Letters from Lodi
An insightful and objective look at viticulture and winemaking from the Lodi
Appellation and the growers and vintners behind these crafts. Told from the
perspective of multi-award winning wine journalist, Randy Caparoso.
Why ancient vines are so wise, and you should not miss ZinFest’s phenomenal Zinfandel Blind Tasting
As part of Lodi’s 2019 ZinFest, there will be a Zinfandel Blind Tasting taking place at 2 PM on May 17 in the Wine & Roses Hotel Ballroom. We are also calling this event: A Study of Ancient Vine Zinfandels of California.
The blind tasting will be led by a panel of three unimpeachable wine pundits: Mike Dunne (former longtime wine columnist of The Sacramento Bee), Steve Eliot (Editor of the authoritative Connoisseurs’ Guide to California Wine), and Master Sommelier Catherine Fallis (Planet Grape®, Grape Goddess®, and author of the hot selling “Ten Grapes to Know”). These experts, incidentally, will be tasting the wines blind right along with the audience (so it will be the blind leading the blind, letting the wines themselves do most of the talking!).
If you are a Zinfandel lover, this is a can’t-miss experience. Why? Because this will be a comparison of 6 Lodi grown Zinfandels with 6 Zinfandels made by some of the most prestigious Zinfandel producers in Sonoma County, Napa Valley, Amador County and Paso Robles.
Not only that, all the Zinfandels in this tasting will come from vineyards of an average age of over 100 years, including a handful of the oldest vineyards in the entire estate. Not something a Zinfandel lover sees everyday, or anytime, anywhere.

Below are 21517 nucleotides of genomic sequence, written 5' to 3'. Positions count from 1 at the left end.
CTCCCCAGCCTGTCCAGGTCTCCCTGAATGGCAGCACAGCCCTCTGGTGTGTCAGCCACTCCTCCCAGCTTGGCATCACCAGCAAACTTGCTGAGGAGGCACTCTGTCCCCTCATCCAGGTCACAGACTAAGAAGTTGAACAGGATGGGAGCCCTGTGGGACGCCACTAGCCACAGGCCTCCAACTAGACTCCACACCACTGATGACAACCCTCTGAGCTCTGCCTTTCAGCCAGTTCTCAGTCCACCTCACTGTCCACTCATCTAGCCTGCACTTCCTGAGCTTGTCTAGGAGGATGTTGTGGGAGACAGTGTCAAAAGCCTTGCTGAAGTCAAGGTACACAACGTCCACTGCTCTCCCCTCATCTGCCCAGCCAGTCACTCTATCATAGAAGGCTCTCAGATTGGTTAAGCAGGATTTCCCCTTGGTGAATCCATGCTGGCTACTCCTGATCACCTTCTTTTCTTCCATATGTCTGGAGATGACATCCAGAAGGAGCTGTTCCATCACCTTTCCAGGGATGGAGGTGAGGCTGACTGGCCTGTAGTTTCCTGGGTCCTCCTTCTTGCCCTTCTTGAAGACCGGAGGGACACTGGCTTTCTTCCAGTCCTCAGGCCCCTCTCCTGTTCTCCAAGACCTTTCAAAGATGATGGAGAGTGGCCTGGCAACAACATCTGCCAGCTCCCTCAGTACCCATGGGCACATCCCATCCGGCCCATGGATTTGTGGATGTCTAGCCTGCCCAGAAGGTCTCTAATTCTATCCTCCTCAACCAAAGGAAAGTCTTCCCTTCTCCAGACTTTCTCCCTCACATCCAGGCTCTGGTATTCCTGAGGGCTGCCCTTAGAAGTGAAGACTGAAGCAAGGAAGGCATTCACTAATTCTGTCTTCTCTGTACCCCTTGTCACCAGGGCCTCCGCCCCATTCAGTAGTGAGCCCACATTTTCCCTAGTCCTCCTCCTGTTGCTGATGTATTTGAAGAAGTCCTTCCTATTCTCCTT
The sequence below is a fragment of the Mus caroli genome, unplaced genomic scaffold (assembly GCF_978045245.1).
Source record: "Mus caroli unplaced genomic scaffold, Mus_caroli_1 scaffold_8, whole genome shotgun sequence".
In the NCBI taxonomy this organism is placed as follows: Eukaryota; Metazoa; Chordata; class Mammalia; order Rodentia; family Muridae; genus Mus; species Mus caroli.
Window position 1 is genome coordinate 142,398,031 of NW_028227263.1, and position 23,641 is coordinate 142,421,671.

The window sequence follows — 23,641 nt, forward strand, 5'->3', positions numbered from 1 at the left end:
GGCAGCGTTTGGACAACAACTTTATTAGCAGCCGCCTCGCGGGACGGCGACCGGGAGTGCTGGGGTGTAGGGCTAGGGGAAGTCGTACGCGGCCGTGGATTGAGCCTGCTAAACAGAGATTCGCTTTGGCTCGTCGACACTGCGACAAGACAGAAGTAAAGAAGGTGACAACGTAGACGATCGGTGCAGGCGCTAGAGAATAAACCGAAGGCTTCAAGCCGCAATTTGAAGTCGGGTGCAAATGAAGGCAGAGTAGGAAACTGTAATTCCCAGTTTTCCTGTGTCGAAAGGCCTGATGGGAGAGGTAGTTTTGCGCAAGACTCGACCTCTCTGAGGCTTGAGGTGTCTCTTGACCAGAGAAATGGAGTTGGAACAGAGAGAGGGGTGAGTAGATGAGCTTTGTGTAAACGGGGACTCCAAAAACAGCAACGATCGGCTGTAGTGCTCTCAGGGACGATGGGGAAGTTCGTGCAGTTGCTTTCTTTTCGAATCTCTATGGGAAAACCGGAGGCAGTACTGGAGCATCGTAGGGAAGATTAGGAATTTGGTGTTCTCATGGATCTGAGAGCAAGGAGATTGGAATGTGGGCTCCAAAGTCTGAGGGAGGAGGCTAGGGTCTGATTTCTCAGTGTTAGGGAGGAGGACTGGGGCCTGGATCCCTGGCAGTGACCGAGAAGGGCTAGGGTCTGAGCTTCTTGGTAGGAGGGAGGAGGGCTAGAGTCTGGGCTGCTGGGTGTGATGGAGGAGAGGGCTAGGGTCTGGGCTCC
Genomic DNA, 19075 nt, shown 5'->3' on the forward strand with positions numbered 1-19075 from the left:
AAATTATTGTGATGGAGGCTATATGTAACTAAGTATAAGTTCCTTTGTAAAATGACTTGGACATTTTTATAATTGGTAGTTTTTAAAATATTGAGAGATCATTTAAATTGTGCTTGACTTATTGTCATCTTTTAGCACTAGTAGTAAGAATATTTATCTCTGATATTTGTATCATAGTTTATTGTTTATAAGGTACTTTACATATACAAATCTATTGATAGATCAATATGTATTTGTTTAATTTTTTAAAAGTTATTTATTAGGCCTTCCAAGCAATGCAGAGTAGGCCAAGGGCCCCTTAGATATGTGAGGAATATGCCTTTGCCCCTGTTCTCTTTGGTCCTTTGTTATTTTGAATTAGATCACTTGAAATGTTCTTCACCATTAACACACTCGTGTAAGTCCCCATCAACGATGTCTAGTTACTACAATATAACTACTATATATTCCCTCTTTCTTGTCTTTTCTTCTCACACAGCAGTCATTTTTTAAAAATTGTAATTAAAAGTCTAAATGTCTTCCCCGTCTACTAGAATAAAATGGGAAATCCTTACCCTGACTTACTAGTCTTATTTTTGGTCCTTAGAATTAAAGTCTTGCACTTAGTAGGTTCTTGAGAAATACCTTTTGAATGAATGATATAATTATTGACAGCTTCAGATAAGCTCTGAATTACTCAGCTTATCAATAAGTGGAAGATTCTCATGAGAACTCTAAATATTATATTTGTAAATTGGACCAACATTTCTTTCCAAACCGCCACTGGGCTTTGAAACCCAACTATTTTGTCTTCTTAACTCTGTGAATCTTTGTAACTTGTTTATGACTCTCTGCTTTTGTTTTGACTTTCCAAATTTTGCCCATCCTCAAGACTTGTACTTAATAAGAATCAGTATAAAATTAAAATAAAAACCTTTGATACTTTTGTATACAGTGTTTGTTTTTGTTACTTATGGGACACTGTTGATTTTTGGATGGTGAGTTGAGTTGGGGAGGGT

What is the big deal about old vines? Vines so old that, really, they qualify to be called “ancient” (vines in Lodi are not really consider “old” unless they were planted before 1965).
There are a lot of vines, period, in Lodi. More than all of Napa Valley and Sonoma County combined. Heck, more than all of Washington and Oregon combined, plus another 30%. But old vines in Lodi are a completely different matter. Old timers talk about them has having minds, or maybe souls, of their own. Literally.
During a recent visit of the San Francisco Wine School to his vineyard called Royal Tee – planted in 1889 – Jessie’s Grove Winery owner/grower/winemaker Greg Burns was quoted to say: “This vineyard teaches me every year how to redefine what to do, and that’s the beauty of viticulture. I think these vines are smarter than I am – way smarter. They’ve been doing this for 100-plus years.”
The Napa Valley based Robert Biale Vineyards is one of California’s most acclaimed Zinfandel specialists, and they farm or source plantings that go back as far as 1886. We like what Robert Biale’s winemaker Tres Goetting recently said about what makes old vines special:
“Wines made from old vines have something special about them; A certain je ne sais quoi. The wines tend to be more elegant and refined compared to ‘normal,’ younger vines. Winemakers like that because we do not need to manipulate the fruit or wines much when they come into the cellar. A less is more philosophy comes into play with old vine wines because the fruit really shows the terroir (i.e. natural "sense of place" perceived on a sensory level) of the vineyard. This is the ultimate goal for any winemaker. Therefore, we have a great advantage when sourcing from old vineyards."